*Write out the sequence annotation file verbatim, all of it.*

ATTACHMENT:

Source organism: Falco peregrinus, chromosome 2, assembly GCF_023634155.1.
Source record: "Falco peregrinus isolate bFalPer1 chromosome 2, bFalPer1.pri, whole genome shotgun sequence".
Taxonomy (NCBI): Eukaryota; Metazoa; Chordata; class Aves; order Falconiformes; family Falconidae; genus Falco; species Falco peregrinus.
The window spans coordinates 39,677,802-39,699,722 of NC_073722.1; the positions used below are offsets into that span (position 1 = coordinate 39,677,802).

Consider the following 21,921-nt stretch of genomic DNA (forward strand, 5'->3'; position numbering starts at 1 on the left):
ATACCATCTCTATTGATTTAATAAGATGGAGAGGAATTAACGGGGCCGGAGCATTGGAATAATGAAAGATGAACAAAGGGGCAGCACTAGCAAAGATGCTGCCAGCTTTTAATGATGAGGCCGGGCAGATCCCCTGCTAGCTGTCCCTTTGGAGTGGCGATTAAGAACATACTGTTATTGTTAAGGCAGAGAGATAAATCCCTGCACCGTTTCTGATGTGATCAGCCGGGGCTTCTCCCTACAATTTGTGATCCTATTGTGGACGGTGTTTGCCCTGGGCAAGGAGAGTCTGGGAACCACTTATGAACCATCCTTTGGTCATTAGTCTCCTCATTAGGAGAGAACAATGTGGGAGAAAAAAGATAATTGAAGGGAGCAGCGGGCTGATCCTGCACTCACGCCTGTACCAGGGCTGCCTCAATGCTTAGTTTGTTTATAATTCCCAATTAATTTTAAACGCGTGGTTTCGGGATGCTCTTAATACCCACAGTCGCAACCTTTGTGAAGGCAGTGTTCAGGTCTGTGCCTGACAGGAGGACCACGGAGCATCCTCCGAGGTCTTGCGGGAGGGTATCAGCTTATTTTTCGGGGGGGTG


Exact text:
Source organism: Falco peregrinus, chromosome 2, assembly GCF_023634155.1.
Source record: "Falco peregrinus isolate bFalPer1 chromosome 2, bFalPer1.pri, whole genome shotgun sequence".
Taxonomy (NCBI): Eukaryota; Metazoa; Chordata; class Aves; order Falconiformes; family Falconidae; genus Falco; species Falco peregrinus.
The window spans coordinates 39,677,802-39,699,722 of NC_073722.1; the positions used below are offsets into that span (position 1 = coordinate 39,677,802).

Consider the following 21,921-nt stretch of genomic DNA (forward strand, 5'->3'; position numbering starts at 1 on the left):
ATACCATCTCTATTGATTTAATAAGATGGAGAGGAATTAACGGGGCCGGAGCATTGGAATAATGAAAGATGAACAAAGGGGCAGCACTAGCAAAGATGCTGCCAGCTTTTAATGATGAGGCCGGGCAGATCCCCTGCTAGCTGTCCCTTTGGAGTGGCGATTAAGAACATACTGTTATTGTTAAGGCAGAGAGATAAATCCCTGCACCGTTTCTGATGTGATCAGCCGGGGCTTCTCCCTACAATTTGTGATCCTATTGTGGACGGTGTTTGCCCTGGGCAAGGAGAGTCTGGGAACCACTTATGAACCATCCTTTGGTCATTAGTCTCCTCATTAGGAGAGAACAATGTGGGAGAAAAAAGATAATTGAAGGGAGCAGCGGGCTGATCCTGCACTCACGCCTGTACCAGGGCTGCCTCAATGCTTAGTTTGTTTATAATTCCCAATTAATTTTAAACGCGTGGTTTCGGGATGCTCTTAATACCCACAGTCGCAACCTTTGTGAAGGCAGTGTTCAGGTCTGTGCCTGACAGGAGGACCACGGAGCATCCTCCGAGGTCTTGCGGGAGGGTATCAGCTTATTTTTCGGGGGGGTG